Archive for January 29th, 2008

By Thomas E. Brewton

Liberals propose to follow the same game plan that gave us stagflation in the 1970s.

As success with the military surge in Iraq increasingly belies their claim that the war is already irretrievably lost, liberals have changed the subject from Iraq to the economy and the rising possibility of a recession. Liberal Republicans and Democrats, as usual, prescribe Federal deficit spending and higher taxes on "the rich."

That is the doctrine of Keynesian economics, which advocates consumer spending as the exclusive highway to full employment and prosperity. According to Keynes, consumer and business savings must be offset by massively increased Federal spending. What the money is spent for doesn’t matter; just flood the market with money created by bookkeeping entries at the Federal Reserve banks.

Keynesian economics failed to end the Depression. Its repetition, as we saw in the bitter experience of Great Society stagflation in the 1970s, discouraged investment in projects of long term value and led to speculations that promised high rates of return in the short-run.

For example, during the 1970s stagflation, is was only marginally profitable to build rental apartments, because the rate of return on those investments was far below the inflation rate. What occurred, instead, was an unprecedented boom in hotel construction, because room rates could be increased every day. By 1980, there was a shortage of rental apartments and an oversupply of hotels.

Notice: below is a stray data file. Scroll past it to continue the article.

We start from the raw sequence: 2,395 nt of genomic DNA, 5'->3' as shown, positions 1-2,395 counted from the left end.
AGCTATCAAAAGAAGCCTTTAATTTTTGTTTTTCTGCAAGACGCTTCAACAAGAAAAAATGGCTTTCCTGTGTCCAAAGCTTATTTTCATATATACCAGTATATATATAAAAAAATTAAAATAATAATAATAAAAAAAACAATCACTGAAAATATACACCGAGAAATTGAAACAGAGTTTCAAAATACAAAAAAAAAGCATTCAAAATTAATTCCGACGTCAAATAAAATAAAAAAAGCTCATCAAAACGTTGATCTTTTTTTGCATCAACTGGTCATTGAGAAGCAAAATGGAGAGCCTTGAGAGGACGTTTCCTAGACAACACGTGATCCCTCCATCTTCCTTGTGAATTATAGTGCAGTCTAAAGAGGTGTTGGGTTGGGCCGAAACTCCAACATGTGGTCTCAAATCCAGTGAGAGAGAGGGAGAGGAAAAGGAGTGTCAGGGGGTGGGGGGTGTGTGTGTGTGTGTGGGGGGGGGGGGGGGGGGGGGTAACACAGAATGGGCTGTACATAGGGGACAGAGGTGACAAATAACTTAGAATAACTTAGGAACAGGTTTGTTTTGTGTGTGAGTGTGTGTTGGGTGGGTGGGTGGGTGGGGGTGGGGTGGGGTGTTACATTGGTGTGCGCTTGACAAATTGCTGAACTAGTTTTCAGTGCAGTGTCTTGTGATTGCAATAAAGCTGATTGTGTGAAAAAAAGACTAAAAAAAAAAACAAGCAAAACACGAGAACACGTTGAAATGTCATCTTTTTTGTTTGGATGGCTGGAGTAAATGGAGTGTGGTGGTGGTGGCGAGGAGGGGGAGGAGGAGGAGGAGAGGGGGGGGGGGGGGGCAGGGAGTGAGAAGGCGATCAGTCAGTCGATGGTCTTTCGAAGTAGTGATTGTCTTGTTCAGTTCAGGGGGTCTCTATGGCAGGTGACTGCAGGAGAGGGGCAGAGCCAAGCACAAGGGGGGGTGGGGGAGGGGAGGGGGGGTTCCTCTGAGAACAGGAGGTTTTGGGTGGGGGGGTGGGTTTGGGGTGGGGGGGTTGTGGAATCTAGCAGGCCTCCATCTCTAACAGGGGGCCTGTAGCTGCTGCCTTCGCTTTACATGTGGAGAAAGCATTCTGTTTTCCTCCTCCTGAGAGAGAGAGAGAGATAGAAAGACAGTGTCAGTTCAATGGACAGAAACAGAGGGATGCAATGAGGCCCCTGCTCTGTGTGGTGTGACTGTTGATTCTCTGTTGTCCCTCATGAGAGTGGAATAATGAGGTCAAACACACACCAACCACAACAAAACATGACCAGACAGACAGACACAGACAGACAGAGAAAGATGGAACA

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By Warner Todd Huston

The west’s current battle with radical Islam has revealed the worst in both the west and the world of Islam. Obviously from Islam we have seen the intolerance, hatred, oppression and evil in its nature. But, from the west we have seen revealed the hollowness of its soul and a complete lack of self-regard as so many western nations allow the evil of Islam to attack them from within as well as from without. The west has lost its spine to stand up for its own principles, in fact has thrown away all pretext that it even has principles worth preserving.

Ben Franklin is reported to have said that for the American people the Founders had created a Republic but he added the caution "if you can keep it." By that he meant, of course, that it was up to future Americans to maintain the system grounded upon the first principles the Founders bequeathed to us. The same can be said of any society for if a society throws away or strays too far from its beginnings it becomes a materially different entity. Now sometimes it’s a good thing when a society strays from its genesis, to be sure. Leaving behind certain prejudices, rectifying the suppression of ideas or ending the oppression of minorities is the mark of a maturing, benevolent society. But, too much change can also be a bad thing. And change merely for changes sake is not a legitimate goal.

This dual reliance on conserving tradition while moving forward to liberalize society is familiar ground for the west in general and the United States in particular. The Founders clearly believed that both liberalization and conservatism could be enshrined in a modern state. After all, the whole thrust of the Founders’ ideology was that they were combining a preservation of the best of English tradition with the liberalization of government by the consent of the people and the ideals of religious liberty.

To the American Founders, these were principles well worth fighting for. Read the rest of this entry »

January 2008
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